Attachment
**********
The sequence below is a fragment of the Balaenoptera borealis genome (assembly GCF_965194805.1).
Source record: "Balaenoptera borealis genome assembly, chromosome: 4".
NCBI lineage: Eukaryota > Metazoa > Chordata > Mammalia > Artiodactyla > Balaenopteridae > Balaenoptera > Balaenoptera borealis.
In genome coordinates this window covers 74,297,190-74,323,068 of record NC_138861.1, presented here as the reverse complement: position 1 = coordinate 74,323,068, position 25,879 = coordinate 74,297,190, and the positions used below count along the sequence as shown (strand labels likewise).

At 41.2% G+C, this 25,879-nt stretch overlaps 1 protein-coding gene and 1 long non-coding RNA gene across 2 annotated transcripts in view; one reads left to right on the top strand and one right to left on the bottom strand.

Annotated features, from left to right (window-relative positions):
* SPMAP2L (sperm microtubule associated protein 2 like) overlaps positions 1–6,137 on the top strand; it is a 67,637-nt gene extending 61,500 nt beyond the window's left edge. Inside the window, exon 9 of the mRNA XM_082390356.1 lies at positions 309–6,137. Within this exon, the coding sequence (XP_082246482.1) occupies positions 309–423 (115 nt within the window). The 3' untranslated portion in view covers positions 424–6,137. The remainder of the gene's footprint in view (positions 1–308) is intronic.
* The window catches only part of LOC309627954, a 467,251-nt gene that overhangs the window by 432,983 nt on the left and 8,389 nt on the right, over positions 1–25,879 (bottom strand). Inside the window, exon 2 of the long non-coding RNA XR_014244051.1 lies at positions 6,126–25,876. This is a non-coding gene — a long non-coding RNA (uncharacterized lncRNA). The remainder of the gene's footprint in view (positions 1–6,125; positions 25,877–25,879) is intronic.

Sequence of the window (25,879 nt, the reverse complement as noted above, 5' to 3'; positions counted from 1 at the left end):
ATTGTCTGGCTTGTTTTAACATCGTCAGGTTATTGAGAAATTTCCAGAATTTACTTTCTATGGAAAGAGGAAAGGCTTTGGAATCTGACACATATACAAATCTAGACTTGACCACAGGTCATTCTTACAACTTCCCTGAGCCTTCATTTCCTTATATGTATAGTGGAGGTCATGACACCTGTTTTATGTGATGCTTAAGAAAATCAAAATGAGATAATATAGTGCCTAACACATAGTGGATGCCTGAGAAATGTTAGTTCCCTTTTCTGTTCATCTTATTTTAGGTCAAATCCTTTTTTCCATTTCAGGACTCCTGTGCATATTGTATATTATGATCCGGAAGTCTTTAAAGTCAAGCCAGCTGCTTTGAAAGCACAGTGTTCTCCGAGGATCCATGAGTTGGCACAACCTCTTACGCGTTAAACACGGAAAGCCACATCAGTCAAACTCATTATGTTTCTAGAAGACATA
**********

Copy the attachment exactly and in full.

The sequence below is a fragment of the Balaenoptera borealis genome (assembly GCF_965194805.1).
Source record: "Balaenoptera borealis genome assembly, chromosome: 4".
NCBI lineage: Eukaryota > Metazoa > Chordata > Mammalia > Artiodactyla > Balaenopteridae > Balaenoptera > Balaenoptera borealis.
In genome coordinates this window covers 74,297,190-74,323,068 of record NC_138861.1, presented here as the reverse complement: position 1 = coordinate 74,323,068, position 25,879 = coordinate 74,297,190, and the positions used below count along the sequence as shown (strand labels likewise).

At 41.2% G+C, this 25,879-nt stretch overlaps 1 protein-coding gene and 1 long non-coding RNA gene across 2 annotated transcripts in view; one reads left to right on the top strand and one right to left on the bottom strand.

Annotated features, from left to right (window-relative positions):
* SPMAP2L (sperm microtubule associated protein 2 like) overlaps positions 1–6,137 on the top strand; it is a 67,637-nt gene extending 61,500 nt beyond the window's left edge. Inside the window, exon 9 of the mRNA XM_082390356.1 lies at positions 309–6,137. Within this exon, the coding sequence (XP_082246482.1) occupies positions 309–423 (115 nt within the window). The 3' untranslated portion in view covers positions 424–6,137. The remainder of the gene's footprint in view (positions 1–308) is intronic.
* The window catches only part of LOC309627954, a 467,251-nt gene that overhangs the window by 432,983 nt on the left and 8,389 nt on the right, over positions 1–25,879 (bottom strand). Inside the window, exon 2 of the long non-coding RNA XR_014244051.1 lies at positions 6,126–25,876. This is a non-coding gene — a long non-coding RNA (uncharacterized lncRNA). The remainder of the gene's footprint in view (positions 1–6,125; positions 25,877–25,879) is intronic.

Sequence of the window (25,879 nt, the reverse complement as noted above, 5' to 3'; positions counted from 1 at the left end):
ATTGTCTGGCTTGTTTTAACATCGTCAGGTTATTGAGAAATTTCCAGAATTTACTTTCTATGGAAAGAGGAAAGGCTTTGGAATCTGACACATATACAAATCTAGACTTGACCACAGGTCATTCTTACAACTTCCCTGAGCCTTCATTTCCTTATATGTATAGTGGAGGTCATGACACCTGTTTTATGTGATGCTTAAGAAAATCAAAATGAGATAATATAGTGCCTAACACATAGTGGATGCCTGAGAAATGTTAGTTCCCTTTTCTGTTCATCTTATTTTAGGTCAAATCCTTTTTTCCATTTCAGGACTCCTGTGCATATTGTATATTATGATCCGGAAGTCTTTAAAGTCAAGCCAGCTGCTTTGAAAGCACAGTGTTCTCCGAGGATCCATGAGTTGGCACAACCTCTTACGCGTTAAACACGGAAAGCCACATCAGTCAAACTCATTATGTTTCTAGAAGACATA